HELENA — Montana’s most populous county may see additional restrictions to limit the spread of the COVID-19 pandemic, as cases reached a new high in October, Yellowstone County Health Officer John Felton said Monday.
“I cannot rule out the possibility that additional restrictions might be imposed as early as later this week,” Felton said, adding that a final decision will be made by a team of medical experts in the county. Those new restrictions could include earlier closing hours for businesses and additional limits on gathering sizes.
Felton also announced that an existing county health mandate, which limits crowd sizes to 25 people and requires restaurants and bars to close by 12:30 a.m., has been extended until Dec. 9.
A spokesperson for Gov. Steve Bullock said Monday that no new statewide restrictions were under consideration, as case totals surpassed 40,000 and hospitalizations climbed to 470.
The number of new cases per day in Yellowstone County rose from 32 per 100,000 in the beginning of the month to 92 per 100,000 by the end of October. The county reported 3,572 new confirmed cases in October, more than the number of cases identified in June through September, Felton said.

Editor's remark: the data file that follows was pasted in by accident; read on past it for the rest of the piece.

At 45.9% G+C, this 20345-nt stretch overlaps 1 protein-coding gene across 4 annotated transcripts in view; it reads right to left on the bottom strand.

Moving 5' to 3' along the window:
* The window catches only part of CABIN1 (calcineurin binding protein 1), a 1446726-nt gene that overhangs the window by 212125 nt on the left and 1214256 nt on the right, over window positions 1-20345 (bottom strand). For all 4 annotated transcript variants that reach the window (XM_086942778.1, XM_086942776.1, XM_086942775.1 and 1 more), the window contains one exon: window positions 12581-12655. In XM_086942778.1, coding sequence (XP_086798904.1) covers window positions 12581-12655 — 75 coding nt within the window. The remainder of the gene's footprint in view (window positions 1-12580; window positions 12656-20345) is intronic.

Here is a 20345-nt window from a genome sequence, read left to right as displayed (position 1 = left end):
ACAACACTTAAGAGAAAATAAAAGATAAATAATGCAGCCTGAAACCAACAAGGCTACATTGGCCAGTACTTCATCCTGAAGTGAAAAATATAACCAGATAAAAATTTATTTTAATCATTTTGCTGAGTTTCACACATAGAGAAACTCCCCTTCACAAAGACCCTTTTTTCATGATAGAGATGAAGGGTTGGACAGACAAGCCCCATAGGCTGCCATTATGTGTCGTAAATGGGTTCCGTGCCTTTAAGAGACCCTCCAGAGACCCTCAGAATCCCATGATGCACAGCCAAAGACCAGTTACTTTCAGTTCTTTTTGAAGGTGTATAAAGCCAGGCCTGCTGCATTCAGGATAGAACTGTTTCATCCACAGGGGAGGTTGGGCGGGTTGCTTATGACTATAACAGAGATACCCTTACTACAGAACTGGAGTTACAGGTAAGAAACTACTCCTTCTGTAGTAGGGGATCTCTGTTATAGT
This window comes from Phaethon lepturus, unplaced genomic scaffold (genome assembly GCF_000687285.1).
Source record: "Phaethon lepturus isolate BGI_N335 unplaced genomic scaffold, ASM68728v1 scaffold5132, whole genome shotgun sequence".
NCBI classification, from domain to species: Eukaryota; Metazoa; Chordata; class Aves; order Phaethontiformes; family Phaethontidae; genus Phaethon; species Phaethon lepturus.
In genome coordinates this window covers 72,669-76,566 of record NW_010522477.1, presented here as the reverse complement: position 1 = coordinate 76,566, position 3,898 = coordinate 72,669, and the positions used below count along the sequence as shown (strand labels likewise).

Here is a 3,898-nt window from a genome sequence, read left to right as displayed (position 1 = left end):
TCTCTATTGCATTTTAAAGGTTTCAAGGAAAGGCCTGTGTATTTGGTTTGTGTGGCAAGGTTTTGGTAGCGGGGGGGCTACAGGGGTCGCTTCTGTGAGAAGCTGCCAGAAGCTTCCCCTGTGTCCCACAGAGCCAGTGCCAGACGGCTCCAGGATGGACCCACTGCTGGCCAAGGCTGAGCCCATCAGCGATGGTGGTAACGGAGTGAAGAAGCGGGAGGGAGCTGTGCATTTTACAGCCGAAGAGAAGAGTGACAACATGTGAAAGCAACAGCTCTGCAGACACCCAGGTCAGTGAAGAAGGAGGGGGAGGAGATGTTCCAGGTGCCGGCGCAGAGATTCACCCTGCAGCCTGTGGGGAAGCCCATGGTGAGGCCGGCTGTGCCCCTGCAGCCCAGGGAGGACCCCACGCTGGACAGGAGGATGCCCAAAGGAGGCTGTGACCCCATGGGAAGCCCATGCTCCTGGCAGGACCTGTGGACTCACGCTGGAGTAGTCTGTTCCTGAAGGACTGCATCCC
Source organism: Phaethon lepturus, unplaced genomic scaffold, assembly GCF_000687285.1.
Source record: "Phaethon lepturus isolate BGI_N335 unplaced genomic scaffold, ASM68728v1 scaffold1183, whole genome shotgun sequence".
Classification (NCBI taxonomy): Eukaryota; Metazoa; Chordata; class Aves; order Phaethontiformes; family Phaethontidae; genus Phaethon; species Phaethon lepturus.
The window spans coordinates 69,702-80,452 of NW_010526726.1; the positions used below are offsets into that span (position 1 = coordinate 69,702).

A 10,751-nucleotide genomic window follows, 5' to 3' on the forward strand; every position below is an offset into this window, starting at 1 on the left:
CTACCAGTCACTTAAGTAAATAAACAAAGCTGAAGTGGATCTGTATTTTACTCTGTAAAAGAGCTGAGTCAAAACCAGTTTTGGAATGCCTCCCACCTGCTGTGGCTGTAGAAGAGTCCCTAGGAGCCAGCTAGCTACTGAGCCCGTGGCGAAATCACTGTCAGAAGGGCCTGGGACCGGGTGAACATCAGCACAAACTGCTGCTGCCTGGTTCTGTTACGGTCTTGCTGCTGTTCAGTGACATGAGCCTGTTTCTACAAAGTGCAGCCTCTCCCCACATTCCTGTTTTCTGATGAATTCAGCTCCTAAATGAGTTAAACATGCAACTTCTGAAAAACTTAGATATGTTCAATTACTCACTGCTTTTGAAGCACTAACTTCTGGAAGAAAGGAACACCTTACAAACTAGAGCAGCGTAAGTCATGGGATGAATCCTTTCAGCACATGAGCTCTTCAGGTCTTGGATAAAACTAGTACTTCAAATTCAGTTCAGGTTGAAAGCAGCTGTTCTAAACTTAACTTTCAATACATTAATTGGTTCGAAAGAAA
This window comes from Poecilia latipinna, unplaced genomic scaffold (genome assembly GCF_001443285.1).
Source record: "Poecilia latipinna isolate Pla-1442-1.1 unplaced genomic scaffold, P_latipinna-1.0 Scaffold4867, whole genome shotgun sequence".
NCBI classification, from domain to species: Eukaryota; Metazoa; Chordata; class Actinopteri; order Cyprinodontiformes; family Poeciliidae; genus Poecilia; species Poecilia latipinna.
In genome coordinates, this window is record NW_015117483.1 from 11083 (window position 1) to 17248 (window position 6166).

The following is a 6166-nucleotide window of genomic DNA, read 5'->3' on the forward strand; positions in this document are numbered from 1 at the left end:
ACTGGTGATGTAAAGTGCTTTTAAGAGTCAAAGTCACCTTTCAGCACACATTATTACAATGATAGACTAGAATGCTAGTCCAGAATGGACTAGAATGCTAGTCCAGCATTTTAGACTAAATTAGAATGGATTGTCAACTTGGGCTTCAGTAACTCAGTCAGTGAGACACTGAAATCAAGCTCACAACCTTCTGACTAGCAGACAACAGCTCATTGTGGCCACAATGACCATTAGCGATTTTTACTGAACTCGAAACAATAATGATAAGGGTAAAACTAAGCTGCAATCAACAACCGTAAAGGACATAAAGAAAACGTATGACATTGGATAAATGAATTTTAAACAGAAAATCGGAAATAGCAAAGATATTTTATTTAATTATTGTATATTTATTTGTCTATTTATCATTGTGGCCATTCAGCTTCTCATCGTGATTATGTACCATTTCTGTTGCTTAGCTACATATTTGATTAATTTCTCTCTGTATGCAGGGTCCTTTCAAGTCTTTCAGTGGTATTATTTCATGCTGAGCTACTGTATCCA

The number of COVID-19 tests conducted in October was greater than the number conducted the previous month, but positivity rate was on the rise, reaching 22% in October and pushing the health department “beyond capacity,” Felton said.
The county hired two people to investigate complaints against businesses that fail to comply with existing COVID-19 restrictions and they plan to hire two more, Felton said.
The state reported only 427 new cases on Monday due to an outage in the state health department’s reporting system. The outage was caused by an upgrade to the reporting system on Sunday, health department spokesperson Jon Ebelt said. The reporting lag would likely mean a higher case count on Tuesday.
The state has confirmed over 40,000 cases of COVID-19 since the pandemic reached Montana in mid-March, but the number of infections is thought to be far higher because many people have not been tested, and studies suggest people can be infected with the virus without feeling sick.
Montana has reported 457 deaths of individuals infected with the virus.
For most people, the coronavirus causes mild or moderate symptoms, such as fever and cough that clear up in two to three weeks. For some — especially older adults and people with existing health problems — it can cause more severe illness, including pneumonia, and death.
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